So far, the media and political analysts have been unanimous: Brexit represents an uncertain and dangerous future only for the UK. Our readers know that we have always been more circumspect about this. Now that the first phase of negotiations has been completed (at the end of last year) and the second phase is about to start, it is time to admit that this exit from the EU also opens up many opportunities for the UK and that it creates new risks for the EU. Within this second phase of negotiations, which will focus on the transition period and the future relationship between the two parties, the balance of power could indeed reverse. The British government, criticised for lack of clarity and realism since the beginning, clarified a number of points through Theresa May on 2nd March and set out a concrete exit plan.
The EU Commission, for its part, is becoming less and less cooperative and imposing requirements that some judge to be unrealistic (e.g. the impossibility for the UK to start negotiating trade agreements during the transitional period; the demand that the customs barrier be moved from the Irish border to that between N Ireland and Great Britain). If the EU remains blind to the progress made by the UK for too long and shows a base spirit of revenge (intended to scare other countries), it could cause a backlash capable of triggering precisely what it wishes to avoid – a domino effect.
Brexit constituted a major failure of the European Commission – one which required it to start its own reform, rather than taking revenge on the United Kingdom. If, instead, we find ourselves in 2019 in a situation where the United Kingdom, released from the Brussels tutelage, has repositioned itself successfully (dynamic image; modern and turned towards the rest of the world) while the EU is still floundering in the same malfunctions, blockages and slowness which made the UK run away, what do you think will happen?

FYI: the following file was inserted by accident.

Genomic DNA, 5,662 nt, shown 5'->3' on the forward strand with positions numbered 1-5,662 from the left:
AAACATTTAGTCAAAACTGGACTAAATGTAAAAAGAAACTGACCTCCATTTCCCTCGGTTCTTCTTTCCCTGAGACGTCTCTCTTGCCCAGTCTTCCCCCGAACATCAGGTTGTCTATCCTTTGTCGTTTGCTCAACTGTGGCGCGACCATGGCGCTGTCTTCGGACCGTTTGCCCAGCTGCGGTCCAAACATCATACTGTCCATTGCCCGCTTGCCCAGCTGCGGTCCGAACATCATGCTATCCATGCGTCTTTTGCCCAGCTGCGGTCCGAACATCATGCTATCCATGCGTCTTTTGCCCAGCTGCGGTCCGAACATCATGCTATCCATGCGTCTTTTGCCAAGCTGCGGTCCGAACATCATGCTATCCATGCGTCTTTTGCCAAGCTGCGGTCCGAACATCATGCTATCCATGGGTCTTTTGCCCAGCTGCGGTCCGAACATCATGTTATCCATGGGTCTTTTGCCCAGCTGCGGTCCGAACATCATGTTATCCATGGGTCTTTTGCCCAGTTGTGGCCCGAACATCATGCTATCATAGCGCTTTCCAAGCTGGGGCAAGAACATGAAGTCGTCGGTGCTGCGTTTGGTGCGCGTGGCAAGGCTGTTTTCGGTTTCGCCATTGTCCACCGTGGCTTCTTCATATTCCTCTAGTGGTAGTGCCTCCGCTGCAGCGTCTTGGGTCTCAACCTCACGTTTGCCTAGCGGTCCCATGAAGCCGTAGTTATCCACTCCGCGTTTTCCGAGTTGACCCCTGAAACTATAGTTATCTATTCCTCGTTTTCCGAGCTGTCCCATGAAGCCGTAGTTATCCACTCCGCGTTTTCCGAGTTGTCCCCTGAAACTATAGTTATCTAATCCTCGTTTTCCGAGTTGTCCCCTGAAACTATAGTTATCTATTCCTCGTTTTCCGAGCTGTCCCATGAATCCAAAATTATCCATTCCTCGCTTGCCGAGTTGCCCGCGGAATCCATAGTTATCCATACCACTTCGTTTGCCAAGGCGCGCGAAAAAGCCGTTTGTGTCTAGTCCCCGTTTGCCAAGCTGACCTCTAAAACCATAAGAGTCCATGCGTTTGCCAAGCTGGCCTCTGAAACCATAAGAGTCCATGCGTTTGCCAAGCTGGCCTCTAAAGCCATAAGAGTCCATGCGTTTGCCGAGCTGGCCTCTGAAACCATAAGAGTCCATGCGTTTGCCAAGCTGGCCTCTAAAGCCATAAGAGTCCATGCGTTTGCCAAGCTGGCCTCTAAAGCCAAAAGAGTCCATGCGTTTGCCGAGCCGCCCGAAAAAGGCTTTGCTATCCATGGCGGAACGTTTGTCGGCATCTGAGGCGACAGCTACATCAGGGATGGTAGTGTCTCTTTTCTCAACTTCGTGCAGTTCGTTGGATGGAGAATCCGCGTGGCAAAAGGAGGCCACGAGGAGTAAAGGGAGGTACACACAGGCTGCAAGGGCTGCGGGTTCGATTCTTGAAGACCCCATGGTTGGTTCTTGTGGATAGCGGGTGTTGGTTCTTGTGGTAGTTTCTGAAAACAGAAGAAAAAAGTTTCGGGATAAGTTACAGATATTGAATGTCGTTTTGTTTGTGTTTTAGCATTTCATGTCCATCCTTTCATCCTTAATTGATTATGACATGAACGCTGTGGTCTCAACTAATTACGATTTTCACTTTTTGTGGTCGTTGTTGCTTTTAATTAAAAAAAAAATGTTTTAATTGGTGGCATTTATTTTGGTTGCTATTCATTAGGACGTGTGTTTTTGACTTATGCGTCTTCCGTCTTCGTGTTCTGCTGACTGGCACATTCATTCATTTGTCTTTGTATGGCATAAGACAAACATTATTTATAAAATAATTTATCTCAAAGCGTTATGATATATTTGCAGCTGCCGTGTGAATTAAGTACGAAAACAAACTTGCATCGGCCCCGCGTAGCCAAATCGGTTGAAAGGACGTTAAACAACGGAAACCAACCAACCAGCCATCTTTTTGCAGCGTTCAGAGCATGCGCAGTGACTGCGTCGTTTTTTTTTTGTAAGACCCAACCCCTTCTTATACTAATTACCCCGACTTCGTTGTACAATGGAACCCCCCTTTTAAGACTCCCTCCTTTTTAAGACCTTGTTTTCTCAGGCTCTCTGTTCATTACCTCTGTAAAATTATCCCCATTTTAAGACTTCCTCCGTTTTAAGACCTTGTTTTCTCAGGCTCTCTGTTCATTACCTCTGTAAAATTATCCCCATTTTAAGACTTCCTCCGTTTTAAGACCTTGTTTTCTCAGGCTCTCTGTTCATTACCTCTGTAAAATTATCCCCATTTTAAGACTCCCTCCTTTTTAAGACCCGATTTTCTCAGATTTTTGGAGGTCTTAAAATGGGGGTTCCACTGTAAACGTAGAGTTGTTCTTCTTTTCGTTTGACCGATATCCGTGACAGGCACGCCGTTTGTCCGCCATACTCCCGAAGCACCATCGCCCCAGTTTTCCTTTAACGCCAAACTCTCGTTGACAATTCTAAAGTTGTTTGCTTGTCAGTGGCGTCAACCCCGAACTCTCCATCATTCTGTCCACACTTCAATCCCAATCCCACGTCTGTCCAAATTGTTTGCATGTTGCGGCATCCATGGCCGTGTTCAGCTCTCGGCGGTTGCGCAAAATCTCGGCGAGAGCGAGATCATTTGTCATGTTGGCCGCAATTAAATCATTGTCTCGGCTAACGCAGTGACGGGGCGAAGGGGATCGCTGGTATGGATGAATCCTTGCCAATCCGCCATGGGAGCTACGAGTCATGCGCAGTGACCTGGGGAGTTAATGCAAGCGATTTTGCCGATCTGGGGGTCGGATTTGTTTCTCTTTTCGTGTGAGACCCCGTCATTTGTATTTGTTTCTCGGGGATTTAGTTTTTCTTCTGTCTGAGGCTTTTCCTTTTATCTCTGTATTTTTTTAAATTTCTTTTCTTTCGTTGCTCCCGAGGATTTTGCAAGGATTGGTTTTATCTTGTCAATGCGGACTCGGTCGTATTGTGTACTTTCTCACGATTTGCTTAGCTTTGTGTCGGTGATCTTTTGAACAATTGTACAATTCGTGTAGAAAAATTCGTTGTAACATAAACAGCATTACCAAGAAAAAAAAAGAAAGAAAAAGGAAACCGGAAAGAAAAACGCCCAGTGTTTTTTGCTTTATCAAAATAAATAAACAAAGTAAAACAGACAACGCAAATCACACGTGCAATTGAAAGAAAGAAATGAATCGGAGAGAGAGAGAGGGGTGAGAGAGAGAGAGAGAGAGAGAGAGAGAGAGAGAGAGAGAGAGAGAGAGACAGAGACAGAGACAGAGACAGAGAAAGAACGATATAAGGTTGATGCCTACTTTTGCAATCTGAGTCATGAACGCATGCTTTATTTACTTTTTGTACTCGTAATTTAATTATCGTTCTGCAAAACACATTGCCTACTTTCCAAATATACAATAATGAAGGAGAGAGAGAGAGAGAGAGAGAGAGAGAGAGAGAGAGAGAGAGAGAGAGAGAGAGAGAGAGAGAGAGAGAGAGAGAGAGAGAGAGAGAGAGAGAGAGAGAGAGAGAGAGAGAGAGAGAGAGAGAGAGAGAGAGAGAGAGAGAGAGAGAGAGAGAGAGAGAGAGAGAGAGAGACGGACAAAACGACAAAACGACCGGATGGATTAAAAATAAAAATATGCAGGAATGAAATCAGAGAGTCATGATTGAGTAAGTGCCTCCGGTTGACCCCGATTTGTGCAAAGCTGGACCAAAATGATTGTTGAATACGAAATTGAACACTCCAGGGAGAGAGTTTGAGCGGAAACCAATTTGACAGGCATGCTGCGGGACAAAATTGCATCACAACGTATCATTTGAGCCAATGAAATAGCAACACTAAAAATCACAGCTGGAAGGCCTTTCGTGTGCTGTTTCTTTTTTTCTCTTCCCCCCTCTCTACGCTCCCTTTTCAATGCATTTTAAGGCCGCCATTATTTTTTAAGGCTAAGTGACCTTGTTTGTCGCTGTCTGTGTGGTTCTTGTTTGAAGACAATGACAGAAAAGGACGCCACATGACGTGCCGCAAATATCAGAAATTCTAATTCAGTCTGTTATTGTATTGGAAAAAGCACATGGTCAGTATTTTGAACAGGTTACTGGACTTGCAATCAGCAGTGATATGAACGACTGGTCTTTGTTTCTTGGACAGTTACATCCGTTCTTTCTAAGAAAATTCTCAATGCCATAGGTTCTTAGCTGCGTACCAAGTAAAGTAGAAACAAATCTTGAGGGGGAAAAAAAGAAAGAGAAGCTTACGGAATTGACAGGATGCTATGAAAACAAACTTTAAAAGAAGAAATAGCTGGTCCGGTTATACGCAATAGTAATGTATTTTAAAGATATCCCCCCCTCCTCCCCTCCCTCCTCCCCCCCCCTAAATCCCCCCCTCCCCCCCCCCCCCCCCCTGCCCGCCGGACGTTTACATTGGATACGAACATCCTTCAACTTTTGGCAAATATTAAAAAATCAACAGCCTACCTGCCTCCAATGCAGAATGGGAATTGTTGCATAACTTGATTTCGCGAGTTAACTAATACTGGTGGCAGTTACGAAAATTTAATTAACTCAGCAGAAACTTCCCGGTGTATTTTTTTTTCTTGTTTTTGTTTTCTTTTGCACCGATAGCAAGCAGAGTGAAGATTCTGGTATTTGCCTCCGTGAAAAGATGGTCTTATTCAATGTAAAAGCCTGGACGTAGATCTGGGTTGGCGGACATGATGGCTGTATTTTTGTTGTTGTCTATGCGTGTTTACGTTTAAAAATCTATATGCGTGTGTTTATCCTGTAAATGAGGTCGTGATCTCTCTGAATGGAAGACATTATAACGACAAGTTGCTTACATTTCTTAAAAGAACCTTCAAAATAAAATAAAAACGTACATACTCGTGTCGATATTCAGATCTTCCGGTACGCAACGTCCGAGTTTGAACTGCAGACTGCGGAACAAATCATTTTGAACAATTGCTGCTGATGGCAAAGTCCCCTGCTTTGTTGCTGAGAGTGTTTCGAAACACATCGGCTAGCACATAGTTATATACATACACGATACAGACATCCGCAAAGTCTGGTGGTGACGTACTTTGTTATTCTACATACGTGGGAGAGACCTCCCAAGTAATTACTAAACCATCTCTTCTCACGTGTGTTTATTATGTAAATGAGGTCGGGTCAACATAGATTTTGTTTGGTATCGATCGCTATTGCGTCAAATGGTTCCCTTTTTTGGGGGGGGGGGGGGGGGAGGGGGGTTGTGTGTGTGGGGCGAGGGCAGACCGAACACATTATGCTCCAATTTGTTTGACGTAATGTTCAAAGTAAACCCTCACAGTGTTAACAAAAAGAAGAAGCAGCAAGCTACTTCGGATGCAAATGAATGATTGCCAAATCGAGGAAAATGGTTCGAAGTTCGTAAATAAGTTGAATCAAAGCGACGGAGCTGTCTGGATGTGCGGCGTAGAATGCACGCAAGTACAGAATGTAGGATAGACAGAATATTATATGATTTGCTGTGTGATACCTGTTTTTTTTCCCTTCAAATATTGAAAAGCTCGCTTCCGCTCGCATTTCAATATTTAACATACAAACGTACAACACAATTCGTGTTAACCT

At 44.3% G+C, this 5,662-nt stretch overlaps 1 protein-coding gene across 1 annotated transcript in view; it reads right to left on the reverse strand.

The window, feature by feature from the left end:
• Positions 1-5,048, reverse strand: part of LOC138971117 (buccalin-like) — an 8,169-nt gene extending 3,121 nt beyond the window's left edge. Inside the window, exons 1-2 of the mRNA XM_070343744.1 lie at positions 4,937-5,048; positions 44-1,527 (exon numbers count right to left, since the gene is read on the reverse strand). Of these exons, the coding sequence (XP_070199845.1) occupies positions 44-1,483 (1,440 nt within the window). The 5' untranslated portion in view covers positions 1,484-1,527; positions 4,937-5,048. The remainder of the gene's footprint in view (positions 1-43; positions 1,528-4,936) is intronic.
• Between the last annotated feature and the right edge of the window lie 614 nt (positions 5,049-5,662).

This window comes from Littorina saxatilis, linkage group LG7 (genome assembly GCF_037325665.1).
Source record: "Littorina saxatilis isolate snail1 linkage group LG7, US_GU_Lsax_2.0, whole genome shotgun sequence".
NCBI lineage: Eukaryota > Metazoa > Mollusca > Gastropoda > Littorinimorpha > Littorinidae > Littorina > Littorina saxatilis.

Theresa May closes ranks…
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Back to the Commonwealth alongside a deep trade partnership with the EU
A trade in goods without obstacles
An abandonment of this regulation and an emancipation of the Brussels’ tutelage still remain largely probable, because although a trade partnership following Brexit goes without saying, it is far from guaranteed that it will cover financial services as well. The speech on 2nd March has definitely clarified a point that Theresa May had announced widely; the future Euro-British relationship will be framed by a free trade agreement. What seems very likely, if not accepted, is that this agreement will guarantee trade in goods that is free of tariff barriers and quotas, since this objective is shared by both negotiating parties. For Europeans, this point seems obvious since the trade balance of goods is largely to the advantage of the continent. For the British, this ... Read